Medical information for patients

Haemorrhoids (Piles)

Haemorrhoids (often known as piles) are enlarged and engorged blood vessels in or around the back passage (anus). These may be associated with pain, bleeding, itching and feeling as if a lump or bump is hanging down.



Haemorrhoids are very common. They are said to be more common in countries where the diet has traditionally been more processed and low in fibre. The main contributory causes are those things that cause us to raise the pressure in the abdomen. This causes the blood vessels to swell and become engorged.

It seems that the people most at risk of developing haemorrhoids are those who have more causes for raised abdominal pressure, such as:


Most episodes of trouble from haemorrhoids come and go quite quickly. If simple measures do not help or the problem is lasting, keeps returning or worsening, then you should see your doctor, especially if you have any other associated symptoms such as weight loss; change of bowel habit; slime (mucus) in the motions; or darker, changed blood mixed in with the stools.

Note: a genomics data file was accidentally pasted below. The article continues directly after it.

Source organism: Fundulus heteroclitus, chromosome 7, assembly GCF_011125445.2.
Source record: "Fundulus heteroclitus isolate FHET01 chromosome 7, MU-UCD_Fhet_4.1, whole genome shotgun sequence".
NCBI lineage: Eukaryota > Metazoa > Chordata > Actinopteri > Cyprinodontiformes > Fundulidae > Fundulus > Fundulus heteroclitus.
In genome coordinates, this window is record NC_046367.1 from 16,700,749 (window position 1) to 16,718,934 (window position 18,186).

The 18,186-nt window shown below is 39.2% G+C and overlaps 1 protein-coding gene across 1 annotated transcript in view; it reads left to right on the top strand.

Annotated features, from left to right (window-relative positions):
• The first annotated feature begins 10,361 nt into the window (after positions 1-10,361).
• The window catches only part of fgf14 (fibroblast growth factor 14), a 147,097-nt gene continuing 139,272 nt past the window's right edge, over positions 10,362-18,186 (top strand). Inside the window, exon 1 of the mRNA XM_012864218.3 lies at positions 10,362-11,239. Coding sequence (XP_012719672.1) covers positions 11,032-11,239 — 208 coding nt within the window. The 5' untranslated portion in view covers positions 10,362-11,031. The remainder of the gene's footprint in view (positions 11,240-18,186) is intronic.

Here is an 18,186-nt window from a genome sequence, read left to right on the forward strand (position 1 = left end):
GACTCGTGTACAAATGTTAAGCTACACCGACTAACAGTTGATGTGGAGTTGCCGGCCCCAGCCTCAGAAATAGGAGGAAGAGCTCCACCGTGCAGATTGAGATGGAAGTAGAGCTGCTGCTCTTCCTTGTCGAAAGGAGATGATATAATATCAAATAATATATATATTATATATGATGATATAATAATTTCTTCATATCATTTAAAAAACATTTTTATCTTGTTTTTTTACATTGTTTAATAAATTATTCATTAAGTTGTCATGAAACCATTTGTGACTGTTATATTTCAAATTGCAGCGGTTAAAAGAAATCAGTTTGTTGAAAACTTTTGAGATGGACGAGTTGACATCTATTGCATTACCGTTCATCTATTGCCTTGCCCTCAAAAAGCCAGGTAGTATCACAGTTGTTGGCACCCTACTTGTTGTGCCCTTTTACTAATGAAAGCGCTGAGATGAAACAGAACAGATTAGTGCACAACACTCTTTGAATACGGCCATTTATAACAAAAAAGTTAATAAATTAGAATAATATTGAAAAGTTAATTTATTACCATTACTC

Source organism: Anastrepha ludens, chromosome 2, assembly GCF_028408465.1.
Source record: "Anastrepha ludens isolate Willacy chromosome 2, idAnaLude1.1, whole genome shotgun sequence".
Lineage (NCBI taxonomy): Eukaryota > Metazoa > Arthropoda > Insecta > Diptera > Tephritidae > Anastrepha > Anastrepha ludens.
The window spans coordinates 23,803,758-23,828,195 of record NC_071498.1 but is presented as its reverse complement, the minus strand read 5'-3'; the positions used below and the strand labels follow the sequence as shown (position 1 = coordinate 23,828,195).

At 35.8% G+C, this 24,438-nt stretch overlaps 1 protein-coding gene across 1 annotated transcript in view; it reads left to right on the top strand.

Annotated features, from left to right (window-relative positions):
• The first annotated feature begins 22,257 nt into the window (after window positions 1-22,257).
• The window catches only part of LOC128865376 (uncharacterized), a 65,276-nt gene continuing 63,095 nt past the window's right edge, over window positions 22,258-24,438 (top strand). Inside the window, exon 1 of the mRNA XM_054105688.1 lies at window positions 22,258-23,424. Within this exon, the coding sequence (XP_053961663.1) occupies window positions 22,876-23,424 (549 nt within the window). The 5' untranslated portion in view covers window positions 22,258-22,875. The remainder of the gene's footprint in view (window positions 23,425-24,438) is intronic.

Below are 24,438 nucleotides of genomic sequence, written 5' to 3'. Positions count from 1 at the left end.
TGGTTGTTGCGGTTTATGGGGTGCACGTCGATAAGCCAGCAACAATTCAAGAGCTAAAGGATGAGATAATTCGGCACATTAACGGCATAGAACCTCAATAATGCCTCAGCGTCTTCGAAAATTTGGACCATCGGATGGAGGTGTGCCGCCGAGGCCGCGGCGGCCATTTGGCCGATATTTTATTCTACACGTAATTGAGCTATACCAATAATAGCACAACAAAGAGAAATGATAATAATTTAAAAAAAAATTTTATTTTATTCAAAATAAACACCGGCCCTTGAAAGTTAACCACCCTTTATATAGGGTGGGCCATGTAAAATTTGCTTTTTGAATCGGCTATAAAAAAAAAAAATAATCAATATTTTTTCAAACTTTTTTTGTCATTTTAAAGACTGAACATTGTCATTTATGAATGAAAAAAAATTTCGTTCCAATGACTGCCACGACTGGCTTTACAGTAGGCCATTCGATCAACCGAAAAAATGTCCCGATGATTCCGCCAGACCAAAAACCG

Your doctor will ask a few questions and is likely to examine you and may want to feel inside the anus with a gloved finger. Sometimes he will look inside with an instrument (proctoscope). This enables him or her to confirm the diagnosis, and to rule out other, more serious problems such as cancer.


It is usually best, with haemorrhoids, to get by with the least treatment possible, as even after the most extensive treatments they may still return.

If you do not get better with these approaches, your doctor may ask a specialist to see you who may:


Haemorrhoids are very common, and will occur anyway, but, as implied above, useful aspects of prevention are:

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